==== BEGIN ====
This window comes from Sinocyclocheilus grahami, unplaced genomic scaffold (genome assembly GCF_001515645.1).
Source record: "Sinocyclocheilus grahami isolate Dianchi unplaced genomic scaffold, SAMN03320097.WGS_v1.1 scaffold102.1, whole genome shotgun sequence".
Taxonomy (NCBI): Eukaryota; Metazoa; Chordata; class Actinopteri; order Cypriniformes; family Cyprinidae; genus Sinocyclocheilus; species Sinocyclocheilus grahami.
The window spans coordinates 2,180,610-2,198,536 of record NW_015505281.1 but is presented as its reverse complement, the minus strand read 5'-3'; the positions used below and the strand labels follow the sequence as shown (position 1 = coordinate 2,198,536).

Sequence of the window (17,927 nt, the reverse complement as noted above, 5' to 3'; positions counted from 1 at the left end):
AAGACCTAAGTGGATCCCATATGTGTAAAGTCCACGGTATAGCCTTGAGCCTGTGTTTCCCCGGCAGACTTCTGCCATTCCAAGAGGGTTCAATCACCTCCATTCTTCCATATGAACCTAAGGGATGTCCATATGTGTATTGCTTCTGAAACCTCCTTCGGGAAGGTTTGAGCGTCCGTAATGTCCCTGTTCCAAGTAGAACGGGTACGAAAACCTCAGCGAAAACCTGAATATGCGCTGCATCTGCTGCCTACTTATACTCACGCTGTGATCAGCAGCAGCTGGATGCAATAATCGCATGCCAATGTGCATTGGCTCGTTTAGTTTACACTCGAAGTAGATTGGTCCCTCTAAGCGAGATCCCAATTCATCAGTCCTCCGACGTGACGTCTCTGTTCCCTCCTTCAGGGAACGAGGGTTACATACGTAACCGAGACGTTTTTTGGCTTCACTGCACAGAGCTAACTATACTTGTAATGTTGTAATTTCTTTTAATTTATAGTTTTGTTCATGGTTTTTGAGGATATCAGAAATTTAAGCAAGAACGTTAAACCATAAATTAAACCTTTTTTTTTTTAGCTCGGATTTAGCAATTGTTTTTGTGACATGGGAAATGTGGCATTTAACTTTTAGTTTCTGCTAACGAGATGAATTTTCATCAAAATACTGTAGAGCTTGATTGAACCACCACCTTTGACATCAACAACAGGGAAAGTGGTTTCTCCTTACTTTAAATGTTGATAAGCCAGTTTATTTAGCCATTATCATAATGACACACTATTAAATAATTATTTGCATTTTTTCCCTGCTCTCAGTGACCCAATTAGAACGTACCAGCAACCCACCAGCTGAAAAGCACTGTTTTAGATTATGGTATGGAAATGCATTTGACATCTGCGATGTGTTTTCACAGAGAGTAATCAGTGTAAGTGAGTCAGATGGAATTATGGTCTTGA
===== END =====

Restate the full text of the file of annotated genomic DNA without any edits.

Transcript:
This window comes from Sinocyclocheilus grahami, unplaced genomic scaffold (genome assembly GCF_001515645.1).
Source record: "Sinocyclocheilus grahami isolate Dianchi unplaced genomic scaffold, SAMN03320097.WGS_v1.1 scaffold102.1, whole genome shotgun sequence".
Taxonomy (NCBI): Eukaryota; Metazoa; Chordata; class Actinopteri; order Cypriniformes; family Cyprinidae; genus Sinocyclocheilus; species Sinocyclocheilus grahami.
The window spans coordinates 2,180,610-2,198,536 of record NW_015505281.1 but is presented as its reverse complement, the minus strand read 5'-3'; the positions used below and the strand labels follow the sequence as shown (position 1 = coordinate 2,198,536).

Sequence of the window (17,927 nt, the reverse complement as noted above, 5' to 3'; positions counted from 1 at the left end):
AAGACCTAAGTGGATCCCATATGTGTAAAGTCCACGGTATAGCCTTGAGCCTGTGTTTCCCCGGCAGACTTCTGCCATTCCAAGAGGGTTCAATCACCTCCATTCTTCCATATGAACCTAAGGGATGTCCATATGTGTATTGCTTCTGAAACCTCCTTCGGGAAGGTTTGAGCGTCCGTAATGTCCCTGTTCCAAGTAGAACGGGTACGAAAACCTCAGCGAAAACCTGAATATGCGCTGCATCTGCTGCCTACTTATACTCACGCTGTGATCAGCAGCAGCTGGATGCAATAATCGCATGCCAATGTGCATTGGCTCGTTTAGTTTACACTCGAAGTAGATTGGTCCCTCTAAGCGAGATCCCAATTCATCAGTCCTCCGACGTGACGTCTCTGTTCCCTCCTTCAGGGAACGAGGGTTACATACGTAACCGAGACGTTTTTTGGCTTCACTGCACAGAGCTAACTATACTTGTAATGTTGTAATTTCTTTTAATTTATAGTTTTGTTCATGGTTTTTGAGGATATCAGAAATTTAAGCAAGAACGTTAAACCATAAATTAAACCTTTTTTTTTTTAGCTCGGATTTAGCAATTGTTTTTGTGACATGGGAAATGTGGCATTTAACTTTTAGTTTCTGCTAACGAGATGAATTTTCATCAAAATACTGTAGAGCTTGATTGAACCACCACCTTTGACATCAACAACAGGGAAAGTGGTTTCTCCTTACTTTAAATGTTGATAAGCCAGTTTATTTAGCCATTATCATAATGACACACTATTAAATAATTATTTGCATTTTTTCCCTGCTCTCAGTGACCCAATTAGAACGTACCAGCAACCCACCAGCTGAAAAGCACTGTTTTAGATTATGGTATGGAAATGCATTTGACATCTGCGATGTGTTTTCACAGAGAGTAATCAGTGTAAGTGAGTCAGATGGAATTATGGTCTTGA